Cultural experiences … Khartoum

I was making breakfast on Tuesday morning when I noticed something extraordinary. There was quiet in my neighborhood. There was an occassional car on the road, not the usual blur of traffic that I’m used to on this busy street. Khartoum is quiet during Eid.

A friend explained to me that most people who live in Khartoum visit their family in their hometowns, and most expats travel out of the country. As such, only a small core of people are left in the city.

What struck me most was the contrast with  my experience the night before. I’d had an adventure. I was looking for Salih Basha street in Khartoum, and had vague directions as to where it was. I asked a policeman where it was in my limited Arabic. He climbed into the passenger seat of my car and lead me to Huria Street, where he got off. After driving for a little while, I asked another policeman where the street was. He got off his motorcycle and got into my car and lead me to the street. (I offered to drive him back to his bike but he said it was only a short walk.)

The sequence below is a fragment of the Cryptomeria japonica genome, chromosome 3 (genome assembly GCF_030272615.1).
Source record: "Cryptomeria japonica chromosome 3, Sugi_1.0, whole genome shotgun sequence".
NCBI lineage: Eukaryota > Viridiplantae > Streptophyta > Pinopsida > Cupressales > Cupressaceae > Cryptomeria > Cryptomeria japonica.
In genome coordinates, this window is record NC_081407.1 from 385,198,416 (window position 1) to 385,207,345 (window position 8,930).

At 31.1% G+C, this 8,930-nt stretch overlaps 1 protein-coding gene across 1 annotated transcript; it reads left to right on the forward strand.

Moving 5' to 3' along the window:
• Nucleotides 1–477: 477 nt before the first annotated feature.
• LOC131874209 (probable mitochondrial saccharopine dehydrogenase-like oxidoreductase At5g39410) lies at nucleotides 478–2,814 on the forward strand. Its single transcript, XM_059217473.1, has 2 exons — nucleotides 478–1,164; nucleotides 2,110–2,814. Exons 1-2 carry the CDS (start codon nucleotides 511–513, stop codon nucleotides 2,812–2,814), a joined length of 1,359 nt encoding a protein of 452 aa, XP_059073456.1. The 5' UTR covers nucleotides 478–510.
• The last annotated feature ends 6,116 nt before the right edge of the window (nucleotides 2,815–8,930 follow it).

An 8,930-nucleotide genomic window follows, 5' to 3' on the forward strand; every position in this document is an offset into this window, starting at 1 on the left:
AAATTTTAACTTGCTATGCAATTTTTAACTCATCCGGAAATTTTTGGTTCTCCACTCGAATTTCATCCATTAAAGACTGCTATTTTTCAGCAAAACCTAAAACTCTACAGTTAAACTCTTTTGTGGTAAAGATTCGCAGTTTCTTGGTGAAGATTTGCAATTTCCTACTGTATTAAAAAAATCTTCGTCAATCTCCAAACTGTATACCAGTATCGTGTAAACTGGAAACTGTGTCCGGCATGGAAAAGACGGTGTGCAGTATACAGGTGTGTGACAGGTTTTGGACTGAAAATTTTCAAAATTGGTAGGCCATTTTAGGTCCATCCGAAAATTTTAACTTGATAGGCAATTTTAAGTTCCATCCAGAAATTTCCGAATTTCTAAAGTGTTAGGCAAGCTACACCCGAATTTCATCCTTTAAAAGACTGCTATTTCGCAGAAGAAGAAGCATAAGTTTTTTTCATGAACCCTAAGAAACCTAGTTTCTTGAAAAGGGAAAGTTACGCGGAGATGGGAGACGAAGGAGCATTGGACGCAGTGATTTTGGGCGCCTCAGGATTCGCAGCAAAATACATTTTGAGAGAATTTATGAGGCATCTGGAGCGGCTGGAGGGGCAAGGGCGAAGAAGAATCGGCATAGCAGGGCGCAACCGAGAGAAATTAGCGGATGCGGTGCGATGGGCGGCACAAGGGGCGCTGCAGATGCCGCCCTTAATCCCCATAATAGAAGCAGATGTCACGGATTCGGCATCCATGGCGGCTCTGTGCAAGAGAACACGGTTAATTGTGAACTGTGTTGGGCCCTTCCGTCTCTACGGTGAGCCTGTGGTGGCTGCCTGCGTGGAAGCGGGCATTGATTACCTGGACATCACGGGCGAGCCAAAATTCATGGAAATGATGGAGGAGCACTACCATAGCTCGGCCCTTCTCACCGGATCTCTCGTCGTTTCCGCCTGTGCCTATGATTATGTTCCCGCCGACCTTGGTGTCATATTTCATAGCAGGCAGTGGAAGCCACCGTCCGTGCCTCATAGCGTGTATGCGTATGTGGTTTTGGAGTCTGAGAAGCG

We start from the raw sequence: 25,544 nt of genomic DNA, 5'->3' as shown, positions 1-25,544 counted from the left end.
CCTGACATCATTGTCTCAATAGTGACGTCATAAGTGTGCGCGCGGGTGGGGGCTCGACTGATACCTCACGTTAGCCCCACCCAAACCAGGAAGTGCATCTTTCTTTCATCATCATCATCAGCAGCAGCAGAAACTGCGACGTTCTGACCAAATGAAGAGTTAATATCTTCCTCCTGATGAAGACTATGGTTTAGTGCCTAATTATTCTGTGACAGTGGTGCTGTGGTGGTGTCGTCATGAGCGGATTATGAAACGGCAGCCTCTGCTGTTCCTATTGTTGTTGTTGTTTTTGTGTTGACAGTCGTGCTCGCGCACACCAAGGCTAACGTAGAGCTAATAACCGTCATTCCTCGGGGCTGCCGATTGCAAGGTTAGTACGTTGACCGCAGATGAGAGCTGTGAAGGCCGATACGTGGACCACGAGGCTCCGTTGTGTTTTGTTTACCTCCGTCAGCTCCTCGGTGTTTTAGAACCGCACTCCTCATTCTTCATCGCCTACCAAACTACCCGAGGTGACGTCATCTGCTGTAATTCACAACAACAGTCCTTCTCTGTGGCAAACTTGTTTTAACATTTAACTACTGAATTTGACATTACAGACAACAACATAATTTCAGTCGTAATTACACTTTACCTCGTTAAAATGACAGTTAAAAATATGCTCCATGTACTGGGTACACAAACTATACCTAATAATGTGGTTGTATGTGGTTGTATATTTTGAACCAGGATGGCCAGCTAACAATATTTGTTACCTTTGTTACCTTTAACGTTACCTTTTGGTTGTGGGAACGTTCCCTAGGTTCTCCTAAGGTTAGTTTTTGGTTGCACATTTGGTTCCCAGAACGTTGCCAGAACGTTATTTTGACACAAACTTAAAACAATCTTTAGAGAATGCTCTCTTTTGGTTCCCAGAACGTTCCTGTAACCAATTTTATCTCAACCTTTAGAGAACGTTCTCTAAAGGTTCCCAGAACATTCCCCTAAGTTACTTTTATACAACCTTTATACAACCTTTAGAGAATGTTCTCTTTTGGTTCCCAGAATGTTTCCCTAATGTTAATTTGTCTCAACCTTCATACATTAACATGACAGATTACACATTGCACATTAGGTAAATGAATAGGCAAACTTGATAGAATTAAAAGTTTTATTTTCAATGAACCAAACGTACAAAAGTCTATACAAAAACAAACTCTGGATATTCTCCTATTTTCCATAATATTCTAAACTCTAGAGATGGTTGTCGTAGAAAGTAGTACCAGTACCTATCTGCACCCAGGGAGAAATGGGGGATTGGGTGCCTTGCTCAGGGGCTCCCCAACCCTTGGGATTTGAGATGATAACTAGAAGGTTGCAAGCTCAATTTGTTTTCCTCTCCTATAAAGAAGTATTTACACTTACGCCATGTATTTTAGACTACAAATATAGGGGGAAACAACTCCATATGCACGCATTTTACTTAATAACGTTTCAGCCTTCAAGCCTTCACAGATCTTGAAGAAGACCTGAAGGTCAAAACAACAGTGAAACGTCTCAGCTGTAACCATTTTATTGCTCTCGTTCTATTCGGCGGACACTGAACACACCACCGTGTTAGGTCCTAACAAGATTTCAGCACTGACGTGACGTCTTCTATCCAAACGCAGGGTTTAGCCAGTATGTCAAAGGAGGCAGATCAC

Salih Basha is a one way road. There I was driving along, looking for the clinic when I found myself in a crowded and busy souk. Driving a car through the mass of people was a disconcerting experience. I had to follow traffic to get out of the area and had no idea where I was. I counted little on my poor sense of direction to help me but by some miracle, and accidentally, I managed to find Salih Basha street again.

The drive home was significantly less exciting. I simply asked an amjad driver which turn to take, to confirm my route, and it was a simple drive home.